WA teacher develops ‘survival’ class for critical life skills like budgeting, job interviews
Are your kids’ schools preparing them with the practical knowledge they will need to be successful in life, and is that the role for a school? Taylor Edwards is primarily a math teacher at Graham-Kapowsin High School, and created a “Senior Survival” class to teach kids the critical skills they’ll need as adults, with a 21st century twist.
“I actually took this class in high school that was called ‘Senior Survival.’ But when I started doing research behind it, I literally couldn’t find it anywhere — the high school that I went to didn’t have the class anymore. And I heard from students just all around Graham-Kapowsin High School that they really wish that there was a class like this,” Edwards told the Gee and Ursula Show.
The class aims to teach students practical skills revolving around budgeting, finance, and coping with adult stresses.
“I kind of broke it up into three categories. There’s a personal finance section where they learn about banking basics. They learn what’s the difference between checking and savings, … what does your credit score tell you? How does it rise, how does it fall? We go through a simulation of filing taxes, a lot of like little things like that, also making a budget, which I find the kids just love to do because a lot of them don’t know how,” she said.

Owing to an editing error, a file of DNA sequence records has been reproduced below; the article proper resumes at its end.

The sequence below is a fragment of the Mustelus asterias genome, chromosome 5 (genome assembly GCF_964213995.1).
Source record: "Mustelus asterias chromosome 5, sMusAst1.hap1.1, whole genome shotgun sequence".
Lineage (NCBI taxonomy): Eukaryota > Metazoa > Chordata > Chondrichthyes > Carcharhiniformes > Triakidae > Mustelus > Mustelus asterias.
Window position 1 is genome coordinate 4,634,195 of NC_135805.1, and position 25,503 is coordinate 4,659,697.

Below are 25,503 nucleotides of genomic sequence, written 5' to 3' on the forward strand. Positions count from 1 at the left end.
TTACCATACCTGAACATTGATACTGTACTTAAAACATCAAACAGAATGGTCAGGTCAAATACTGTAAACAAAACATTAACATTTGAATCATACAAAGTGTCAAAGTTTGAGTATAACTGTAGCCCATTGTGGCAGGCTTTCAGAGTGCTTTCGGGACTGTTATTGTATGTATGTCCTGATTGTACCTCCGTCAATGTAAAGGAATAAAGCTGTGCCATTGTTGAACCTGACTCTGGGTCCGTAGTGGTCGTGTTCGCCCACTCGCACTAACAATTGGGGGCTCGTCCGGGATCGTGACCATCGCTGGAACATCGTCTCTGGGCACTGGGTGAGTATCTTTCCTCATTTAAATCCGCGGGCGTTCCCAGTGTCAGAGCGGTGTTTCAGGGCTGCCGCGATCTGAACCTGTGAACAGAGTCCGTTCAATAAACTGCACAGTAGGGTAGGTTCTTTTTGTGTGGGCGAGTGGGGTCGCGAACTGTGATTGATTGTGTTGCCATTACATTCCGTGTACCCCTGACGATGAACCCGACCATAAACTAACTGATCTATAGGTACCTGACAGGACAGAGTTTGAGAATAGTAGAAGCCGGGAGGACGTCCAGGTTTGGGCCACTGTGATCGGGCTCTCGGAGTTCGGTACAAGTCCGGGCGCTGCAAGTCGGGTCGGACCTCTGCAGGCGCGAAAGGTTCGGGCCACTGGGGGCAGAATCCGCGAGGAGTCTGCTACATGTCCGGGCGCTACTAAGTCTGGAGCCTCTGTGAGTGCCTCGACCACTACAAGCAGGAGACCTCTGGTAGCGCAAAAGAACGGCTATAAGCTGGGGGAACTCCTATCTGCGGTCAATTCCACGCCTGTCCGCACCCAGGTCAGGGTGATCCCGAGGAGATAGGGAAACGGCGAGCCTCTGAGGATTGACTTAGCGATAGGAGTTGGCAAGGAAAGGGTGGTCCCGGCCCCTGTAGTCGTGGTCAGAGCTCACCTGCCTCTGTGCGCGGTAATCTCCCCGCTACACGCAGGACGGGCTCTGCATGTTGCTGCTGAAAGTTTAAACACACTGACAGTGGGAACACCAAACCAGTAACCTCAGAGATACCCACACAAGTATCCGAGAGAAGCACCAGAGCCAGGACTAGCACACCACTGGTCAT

“Then we kind of go into this mini interview unit, which, when we were in person, the kids would actually go through a mock interview. And I had volunteers all around the pool and some volunteers from the community who would interview the seniors, especially seniors who haven’t gone through an interview before, and give them feedback like, ‘here’s how you could be a better interviewer.'”
The last unit deals with mental wellness, and coping with numerous stresses as the students proceed through life’s many hurdles.
“So we talk about stress and anxiety management,” Edwards explained. “We talk about healthy versus unhealthy relationships, and some social skills. And this is what I implemented new this year: How social media is impacting your relationship and your life.”
Edwards says she is by no means an expert on the issue, but hopes to provide guidance and be honest with the students about her own experiences and what lies ahead.
“I try not to pretend that I’m a professional or the perfect adult, because I’m not. And I also share my own experience with the students, and I think that’s what makes them connect with me even more, just to show them nobody’s perfect,” she said. “Nobody is going to get it right the first time, that as long as we’re continuing to learn and research, that you could just be the best that you could be.”
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